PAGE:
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Freelance Writers Need To Set Their Own Payment Terms

paid writing invoiceWhen I wrote 8 Tips About How To Respond When A Potential Writing Client Calls Carolyn Jones who blogs at Spoiled Fruits of Empire, said:

Thanks Anne – that’s helpful. What do you recommend about payment? Do you ask for a deposit before you start work? Have you ever been in a situation where the client promises to pay but the check never comes? – Carolyn

Yes, I usually ask for a deposit. When I’m ghostwriting, payment often gets split up in thirds or even monthly. I want that first third or first month’s payment before I start writing.

I say usually because there are a few exceptions. I’m currently involved in two on-going projects for people I’ve worked with before. The first is regular press releases and the second is for twice-monthly articles. Since both these clients are known quantities I didn’t ask for up-front payment. If either of them were new clients I would have insisted on payment for the first two releases or articles in advance.

Magazines and Trade Book Publishers Are Different

Of course, when I submit magazine articles I don’t expect up front payment – that’s a different game. I do, however, submit only to magazines that pay on acceptance because the promise to pay on publication ties up an article with no guarantee it will ever be published or paid for.

Books for trade publishers is also a different game, although most trade publishers do pay an advance.

Collecting Payment

It’s been a long, long time since a writing client has failed to pay me. Part of it, of course, is because I do ask for payment up front. But most of it I suspect is because I’ve learned to really respect myself, my writing and my writing business. I don’t hesitate to turn a client down and I’m not afraid to ask for payment. I make sure I’ve got a contract and that within that contract the payment terms are spelled out clearly.

I haven’t had to take anyone to court to collect, but I wouldn’t hesitate. And if it were for a small amount I might do it anyway.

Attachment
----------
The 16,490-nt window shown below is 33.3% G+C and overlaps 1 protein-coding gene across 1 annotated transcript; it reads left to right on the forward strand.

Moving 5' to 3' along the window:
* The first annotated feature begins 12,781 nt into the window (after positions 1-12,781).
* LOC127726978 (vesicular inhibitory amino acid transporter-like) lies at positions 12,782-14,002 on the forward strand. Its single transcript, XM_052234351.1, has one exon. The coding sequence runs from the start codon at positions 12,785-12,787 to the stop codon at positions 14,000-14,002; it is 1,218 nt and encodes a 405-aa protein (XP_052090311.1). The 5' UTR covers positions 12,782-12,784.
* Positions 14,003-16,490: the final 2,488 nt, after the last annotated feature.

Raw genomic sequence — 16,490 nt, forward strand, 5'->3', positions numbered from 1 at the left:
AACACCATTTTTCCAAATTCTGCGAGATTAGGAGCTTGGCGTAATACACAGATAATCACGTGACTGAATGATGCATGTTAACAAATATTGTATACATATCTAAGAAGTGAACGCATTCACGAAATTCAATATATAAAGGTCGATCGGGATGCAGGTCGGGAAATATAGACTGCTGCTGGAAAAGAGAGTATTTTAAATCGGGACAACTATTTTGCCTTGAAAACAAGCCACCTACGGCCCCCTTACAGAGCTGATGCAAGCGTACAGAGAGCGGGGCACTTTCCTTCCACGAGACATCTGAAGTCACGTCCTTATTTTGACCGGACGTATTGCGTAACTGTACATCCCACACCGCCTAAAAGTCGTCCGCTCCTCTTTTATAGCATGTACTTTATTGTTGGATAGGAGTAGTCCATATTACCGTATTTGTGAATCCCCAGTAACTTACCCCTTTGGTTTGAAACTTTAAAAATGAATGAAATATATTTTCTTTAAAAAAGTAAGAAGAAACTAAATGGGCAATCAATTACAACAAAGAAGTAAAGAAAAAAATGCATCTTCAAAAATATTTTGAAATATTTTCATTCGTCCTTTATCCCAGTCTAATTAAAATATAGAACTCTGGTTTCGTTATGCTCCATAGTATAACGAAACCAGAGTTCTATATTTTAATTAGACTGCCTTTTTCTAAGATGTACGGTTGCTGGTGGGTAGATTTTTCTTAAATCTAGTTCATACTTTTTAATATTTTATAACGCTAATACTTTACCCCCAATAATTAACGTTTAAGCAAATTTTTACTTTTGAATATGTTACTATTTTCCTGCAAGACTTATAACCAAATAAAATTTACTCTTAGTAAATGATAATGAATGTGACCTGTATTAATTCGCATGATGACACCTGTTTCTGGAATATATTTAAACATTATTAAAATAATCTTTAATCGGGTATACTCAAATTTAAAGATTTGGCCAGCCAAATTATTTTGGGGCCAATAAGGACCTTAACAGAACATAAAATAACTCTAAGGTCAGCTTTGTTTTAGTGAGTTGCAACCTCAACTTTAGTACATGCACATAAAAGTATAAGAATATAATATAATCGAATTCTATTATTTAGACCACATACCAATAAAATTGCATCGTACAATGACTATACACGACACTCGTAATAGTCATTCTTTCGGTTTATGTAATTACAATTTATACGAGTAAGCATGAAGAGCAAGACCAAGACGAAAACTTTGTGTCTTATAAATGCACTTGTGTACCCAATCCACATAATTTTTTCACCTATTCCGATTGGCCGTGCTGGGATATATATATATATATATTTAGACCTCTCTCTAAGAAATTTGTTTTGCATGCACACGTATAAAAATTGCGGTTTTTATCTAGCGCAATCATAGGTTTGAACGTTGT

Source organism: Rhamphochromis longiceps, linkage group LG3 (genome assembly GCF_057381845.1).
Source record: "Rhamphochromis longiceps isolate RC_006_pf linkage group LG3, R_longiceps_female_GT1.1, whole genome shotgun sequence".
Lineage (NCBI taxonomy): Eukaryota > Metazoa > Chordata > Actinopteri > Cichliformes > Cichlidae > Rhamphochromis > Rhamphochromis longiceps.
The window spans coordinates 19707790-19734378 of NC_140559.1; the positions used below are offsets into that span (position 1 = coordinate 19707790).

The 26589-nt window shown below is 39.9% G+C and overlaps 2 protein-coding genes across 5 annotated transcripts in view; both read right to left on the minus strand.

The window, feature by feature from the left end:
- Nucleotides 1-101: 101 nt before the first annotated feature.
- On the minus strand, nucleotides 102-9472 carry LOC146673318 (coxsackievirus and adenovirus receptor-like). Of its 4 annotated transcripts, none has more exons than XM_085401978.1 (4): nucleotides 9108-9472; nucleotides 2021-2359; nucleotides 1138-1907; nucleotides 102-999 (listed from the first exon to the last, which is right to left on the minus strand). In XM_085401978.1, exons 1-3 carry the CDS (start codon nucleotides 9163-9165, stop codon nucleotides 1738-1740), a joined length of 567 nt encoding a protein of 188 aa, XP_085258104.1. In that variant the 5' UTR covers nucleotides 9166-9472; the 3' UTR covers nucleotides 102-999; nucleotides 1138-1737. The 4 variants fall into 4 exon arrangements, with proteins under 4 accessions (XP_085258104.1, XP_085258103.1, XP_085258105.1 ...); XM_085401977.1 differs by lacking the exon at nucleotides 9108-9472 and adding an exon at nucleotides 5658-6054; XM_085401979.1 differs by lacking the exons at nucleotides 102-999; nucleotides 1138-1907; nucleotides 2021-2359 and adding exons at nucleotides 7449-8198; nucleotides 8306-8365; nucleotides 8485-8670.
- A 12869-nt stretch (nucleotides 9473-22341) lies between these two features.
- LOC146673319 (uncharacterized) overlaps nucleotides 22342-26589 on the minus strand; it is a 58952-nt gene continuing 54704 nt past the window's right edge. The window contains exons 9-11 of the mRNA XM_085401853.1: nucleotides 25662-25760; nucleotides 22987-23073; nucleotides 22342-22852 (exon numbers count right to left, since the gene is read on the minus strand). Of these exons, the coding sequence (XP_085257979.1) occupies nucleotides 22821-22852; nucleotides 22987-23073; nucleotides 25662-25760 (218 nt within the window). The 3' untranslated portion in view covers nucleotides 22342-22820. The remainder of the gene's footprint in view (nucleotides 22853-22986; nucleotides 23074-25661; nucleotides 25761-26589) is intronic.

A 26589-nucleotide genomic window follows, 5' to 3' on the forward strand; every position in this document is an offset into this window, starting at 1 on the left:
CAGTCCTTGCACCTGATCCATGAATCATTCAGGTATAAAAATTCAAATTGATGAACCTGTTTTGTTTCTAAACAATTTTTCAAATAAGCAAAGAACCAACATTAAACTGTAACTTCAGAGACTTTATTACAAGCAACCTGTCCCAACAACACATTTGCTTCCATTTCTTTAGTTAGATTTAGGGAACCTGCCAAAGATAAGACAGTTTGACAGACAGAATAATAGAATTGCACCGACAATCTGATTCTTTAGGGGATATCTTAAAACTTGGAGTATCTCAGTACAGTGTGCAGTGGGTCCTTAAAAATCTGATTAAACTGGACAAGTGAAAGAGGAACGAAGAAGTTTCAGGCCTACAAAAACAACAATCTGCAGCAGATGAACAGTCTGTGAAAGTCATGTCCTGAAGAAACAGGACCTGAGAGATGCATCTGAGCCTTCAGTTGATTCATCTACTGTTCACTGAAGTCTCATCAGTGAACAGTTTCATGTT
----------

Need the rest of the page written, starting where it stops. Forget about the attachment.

When you’re confident in your skills, when you treat your writing like the business it is, you’ll set the expectation of being paid and paid fairly which, in turn, makes it easier for you to set your payment terms and to enforce them.

What kind of payment terms do you set?



{ 7 comments… add one }
  • Your post answered half of the questions in my mind about the payment terms. I believe that turning down a client is better than accepting work without advance and never getting paid.
    Thanks a lot Anne 🙂
    NextGen Writer recently posted..Bad Side of Good Google – How Search Engines Are Becoming The Death Of Quality Writing?My Profile

    • Anne

      Totally agree… not getting paid is unnecessary and demoralizing.

  • Thanks Anne – I wish I’d known this before doing work for a client who is now refusing to pay. It is helpful to know what the industry standard is. I won’t be making that mistake again! – Carolyn
    Carolyn recently posted..How the mighty become weak on Delta AirlinesMy Profile

  • I have to admit that I go both ways depending on what I’m writing. When I’m writing blogs I get the payment a month in advance. When I’m writing a number of articles I tell them that I’ll write the articles, show them one or two, then they have to pay me for the rest. Most everything else I come up with a project price and no matter what it is, unless I’ve worked with them before, I get half before I write a word.
    Mitch Mitchell recently posted..They Say Content Is King; Is It?My Profile

    • Anne

      Sounds like you’ve worked out a good system Mitch.

  • Yes, I agree – so important to get something up front for many projects, especially if you’re doing something for a new client. I’ve never been burned yet on that front, but I suspect something will happen at some point if I don’t stay pro-active in protecting myself.
    Nicky Parry recently posted..International Freelancers DayMy Profile

    • Anne

      Nicky, being proactive like I know you are is great protection and leads to success.

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